It’s not like other Atlanta schools.
The leaders of Atlanta Classical Academy, Buckhead’s public charter school, take pride in their school’s differences. Those differences set the year-old school apart.
“We’re definitely counter-cultural,” board chairman Matthew Kirby said.
But not in the ‘60s, tie-dyed kind of way.
At this school, students wear uniforms. They study Latin. They learn history, not social studies. They read novels. They memorize and recite poetry. They don’t bring iPads or iPhones to class. They study music and the visual arts.
“It’s basically the education my grandparents would have had, and it’s the education we’ve lost over the years,” said Dr. T.O. Moore, principal of the school. “It’s the education the Founding Fathers would have wanted.”
ACA’s students are taught to pursue happiness and the core values of “courage, courtesy, honesty, perseverance, self-control and service,” Kirby said. The hallways are decorated with oversized portraits of icons of American and Georgia history: Washington, Lincoln, Frederick Douglass, Theodore Roosevelt, Jimmy Carter, Andy Young, Ronald Reagan. The academy’s leaders avoid the Common Core, opting instead to build their curriculum the old-school way.
“Here’s the problem with today’s education: For the last 100 years, the American public has been sold a falsehood that whatever’s the latest should be taught,” Moore said. “… It’s the same thing as trying to read a newspaper when you don’t know anything about the Constitution and American history. You’re torn whichever way the headline is written.”
The academy is a public school financed with public money. But as a charter school, it’s free to go its own way, without the rules that guide most public schools. In return for that freedom, the school promises to produce students who perform better.
Parent Cindy Robbins, co-chair of the school’s Parent Teacher Community Association, says she thinks the experiment works for her three children. They had attended Sarah Smith Elementary, their neighborhood school, and “I was not an unhappy parent.” But she liked the size of the academy and what it stood for, she said, so she enrolled her children. “Having three children, it was a big decision for us,” she said, “but it’s been very positive.”
Her children tell her they enjoy school. “When I would pick up my kids from car pools, all three of them were fighting to tell me about their day,” she said. “In the past, it would be like, ‘What did you do in school today? What did you learn today?’ ‘Nothing.’ …
“They’ve all enjoyed learning about the classics and learning through the classics. I think it’s been challenging for them. All three tell me they love school. How many kids say that?”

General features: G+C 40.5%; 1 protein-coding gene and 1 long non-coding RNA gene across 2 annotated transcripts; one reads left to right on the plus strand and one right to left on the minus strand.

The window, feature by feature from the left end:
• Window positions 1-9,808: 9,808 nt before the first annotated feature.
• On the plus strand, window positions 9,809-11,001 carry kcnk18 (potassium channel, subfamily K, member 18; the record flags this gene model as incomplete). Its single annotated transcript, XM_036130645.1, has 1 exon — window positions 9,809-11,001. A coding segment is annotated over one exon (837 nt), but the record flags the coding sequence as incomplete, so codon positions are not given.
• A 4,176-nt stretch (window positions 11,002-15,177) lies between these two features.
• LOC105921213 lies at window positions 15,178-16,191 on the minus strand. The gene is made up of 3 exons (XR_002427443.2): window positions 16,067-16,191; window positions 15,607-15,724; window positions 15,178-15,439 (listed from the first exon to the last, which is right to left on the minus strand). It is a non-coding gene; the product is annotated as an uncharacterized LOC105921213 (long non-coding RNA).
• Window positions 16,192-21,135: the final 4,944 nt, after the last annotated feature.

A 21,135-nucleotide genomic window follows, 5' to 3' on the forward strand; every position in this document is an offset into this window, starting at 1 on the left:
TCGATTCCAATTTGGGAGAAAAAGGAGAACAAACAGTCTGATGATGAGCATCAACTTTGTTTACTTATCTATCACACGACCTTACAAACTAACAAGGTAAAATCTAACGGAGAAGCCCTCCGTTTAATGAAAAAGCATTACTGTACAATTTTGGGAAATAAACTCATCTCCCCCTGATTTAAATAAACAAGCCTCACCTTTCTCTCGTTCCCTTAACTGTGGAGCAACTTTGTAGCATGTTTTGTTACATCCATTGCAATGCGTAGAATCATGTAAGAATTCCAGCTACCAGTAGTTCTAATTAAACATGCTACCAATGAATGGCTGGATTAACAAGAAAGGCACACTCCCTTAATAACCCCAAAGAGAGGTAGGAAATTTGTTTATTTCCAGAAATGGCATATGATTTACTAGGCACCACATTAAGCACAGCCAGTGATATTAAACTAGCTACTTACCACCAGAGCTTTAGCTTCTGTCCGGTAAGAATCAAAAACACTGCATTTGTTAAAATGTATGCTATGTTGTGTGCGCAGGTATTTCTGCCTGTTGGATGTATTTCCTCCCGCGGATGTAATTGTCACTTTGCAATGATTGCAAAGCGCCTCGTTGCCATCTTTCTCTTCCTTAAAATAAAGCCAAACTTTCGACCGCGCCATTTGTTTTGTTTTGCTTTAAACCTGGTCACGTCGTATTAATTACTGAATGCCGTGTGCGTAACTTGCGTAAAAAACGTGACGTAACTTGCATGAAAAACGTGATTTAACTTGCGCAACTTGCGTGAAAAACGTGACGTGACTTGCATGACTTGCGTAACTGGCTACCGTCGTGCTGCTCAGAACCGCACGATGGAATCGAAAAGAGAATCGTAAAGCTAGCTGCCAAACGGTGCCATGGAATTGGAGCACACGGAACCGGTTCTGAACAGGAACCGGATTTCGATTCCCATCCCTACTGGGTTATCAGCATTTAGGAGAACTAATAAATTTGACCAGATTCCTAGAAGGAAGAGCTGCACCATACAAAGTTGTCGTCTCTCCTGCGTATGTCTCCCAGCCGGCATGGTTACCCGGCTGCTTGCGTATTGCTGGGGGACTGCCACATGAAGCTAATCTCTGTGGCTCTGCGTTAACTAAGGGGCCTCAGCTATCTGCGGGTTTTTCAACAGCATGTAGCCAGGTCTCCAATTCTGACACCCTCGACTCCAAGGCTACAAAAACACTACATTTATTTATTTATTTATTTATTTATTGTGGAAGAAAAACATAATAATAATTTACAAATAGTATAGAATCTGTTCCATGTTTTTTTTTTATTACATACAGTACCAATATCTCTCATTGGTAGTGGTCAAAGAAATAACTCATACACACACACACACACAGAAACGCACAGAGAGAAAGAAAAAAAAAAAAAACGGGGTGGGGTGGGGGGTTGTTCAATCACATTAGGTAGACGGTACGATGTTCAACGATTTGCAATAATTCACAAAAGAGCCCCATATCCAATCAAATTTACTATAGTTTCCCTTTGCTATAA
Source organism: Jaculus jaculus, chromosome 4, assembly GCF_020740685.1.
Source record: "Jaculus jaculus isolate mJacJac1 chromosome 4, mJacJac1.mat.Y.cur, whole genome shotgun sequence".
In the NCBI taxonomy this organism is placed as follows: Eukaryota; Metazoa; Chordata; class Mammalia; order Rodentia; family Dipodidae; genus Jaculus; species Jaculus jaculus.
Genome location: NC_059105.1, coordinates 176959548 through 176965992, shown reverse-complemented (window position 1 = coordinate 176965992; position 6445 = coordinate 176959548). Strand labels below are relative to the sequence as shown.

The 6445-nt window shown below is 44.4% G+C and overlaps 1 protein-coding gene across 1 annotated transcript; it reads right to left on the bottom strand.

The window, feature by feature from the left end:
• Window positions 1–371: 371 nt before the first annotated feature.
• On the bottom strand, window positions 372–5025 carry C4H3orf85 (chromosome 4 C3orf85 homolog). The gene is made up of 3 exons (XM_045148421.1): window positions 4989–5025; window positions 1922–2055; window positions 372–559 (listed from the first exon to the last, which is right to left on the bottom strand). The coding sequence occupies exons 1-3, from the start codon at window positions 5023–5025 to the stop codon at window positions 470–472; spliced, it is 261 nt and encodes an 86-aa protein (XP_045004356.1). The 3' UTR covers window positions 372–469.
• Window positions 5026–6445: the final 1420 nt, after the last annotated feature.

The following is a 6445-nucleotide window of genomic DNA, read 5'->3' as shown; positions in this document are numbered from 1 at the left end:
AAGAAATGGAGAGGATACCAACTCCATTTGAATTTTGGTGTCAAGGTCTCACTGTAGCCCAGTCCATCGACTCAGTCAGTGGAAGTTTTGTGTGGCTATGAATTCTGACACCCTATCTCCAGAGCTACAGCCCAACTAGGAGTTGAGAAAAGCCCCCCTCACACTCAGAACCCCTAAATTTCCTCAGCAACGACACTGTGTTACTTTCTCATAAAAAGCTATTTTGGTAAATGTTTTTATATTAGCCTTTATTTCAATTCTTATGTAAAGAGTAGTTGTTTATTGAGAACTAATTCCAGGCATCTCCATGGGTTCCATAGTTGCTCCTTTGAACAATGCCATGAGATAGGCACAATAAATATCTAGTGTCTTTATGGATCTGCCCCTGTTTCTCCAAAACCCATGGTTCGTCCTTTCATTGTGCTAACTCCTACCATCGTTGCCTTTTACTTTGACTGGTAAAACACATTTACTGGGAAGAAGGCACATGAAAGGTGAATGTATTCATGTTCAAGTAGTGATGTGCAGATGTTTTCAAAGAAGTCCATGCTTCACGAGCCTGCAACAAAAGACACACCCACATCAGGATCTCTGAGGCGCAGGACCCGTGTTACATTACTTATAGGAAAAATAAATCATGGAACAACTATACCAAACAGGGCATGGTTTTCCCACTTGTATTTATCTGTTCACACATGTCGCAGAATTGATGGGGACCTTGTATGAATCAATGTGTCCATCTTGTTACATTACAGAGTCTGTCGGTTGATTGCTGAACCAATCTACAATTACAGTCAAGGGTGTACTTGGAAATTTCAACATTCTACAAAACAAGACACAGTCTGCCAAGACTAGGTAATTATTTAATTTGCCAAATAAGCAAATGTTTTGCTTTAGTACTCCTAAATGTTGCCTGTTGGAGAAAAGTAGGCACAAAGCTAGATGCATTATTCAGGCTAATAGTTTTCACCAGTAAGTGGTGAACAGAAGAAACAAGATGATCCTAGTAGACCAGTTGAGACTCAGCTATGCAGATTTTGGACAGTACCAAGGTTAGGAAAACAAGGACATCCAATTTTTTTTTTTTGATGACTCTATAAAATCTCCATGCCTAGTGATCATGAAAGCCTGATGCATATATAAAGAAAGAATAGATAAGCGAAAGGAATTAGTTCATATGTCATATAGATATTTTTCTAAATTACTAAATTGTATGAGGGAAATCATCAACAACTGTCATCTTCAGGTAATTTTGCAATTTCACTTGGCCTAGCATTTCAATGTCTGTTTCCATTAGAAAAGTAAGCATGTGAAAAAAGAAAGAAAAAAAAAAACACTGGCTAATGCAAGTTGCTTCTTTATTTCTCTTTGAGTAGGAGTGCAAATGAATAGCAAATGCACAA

The academy completed its first year of operation in May and is preparing for its second year. “We had a good first year,” Kirby said. “We got a lot of things right and we learned a ton.”
The student body will grow from the 486 enrolled in kindergarten through eighth grade last year to 540 as the school adds a ninth grade. Eventually, it will provide all 12 grades and enroll about 700 students. Kirby said the school has 1,400 names on its waiting list.
“Our enrollment comes from all over the city of Atlanta,” Kirby said. “I was pleased with the number of folks who knew about the school. The word is out. People are eager for choices.”
Kirby, who owns and operates a group of restaurants, says he got interested in the idea for a classic charter school in Atlanta when he started thinking about his own children’s education. His employees gave him an idea of the kind of graduates local schools produced. “I know what it looks like when you’re limited by your education,” he said.
The school’s board members recruited Moore, an expert on charter startups and former principal of a similar school in Colorado, to run the Atlanta school. Kirby and Moore said their children now attend the Atlanta academy.
In addition to being taught academic subjects, they will learn about character at the academy, Kirby said. Where most schools leaders talk about college and careers, “we view things a little bit differently,” he said.
“A major goal, we think, of education is for adults to raise the eyes of their students to things that are noble and good, and not base and narcissistic. It’s about hope and high expectations.”
The school’s emphasis on “making good citizens and educating thoughtful citizens” is part of what convinced Meredith Batemen, the other co-chair of the PTCA, to enroll her children in the school. “It spoke to me,” she said. “I absolutely believe in the U.S. Constitution and I feel our Founding Fathers are revered at the Classical Academy.”
These days, Kirby said, the academy offers a different way of looking at things. “This is what schools were a couple of generations ago,” Kirby said. “And interestingly, it seems to be in high demand.”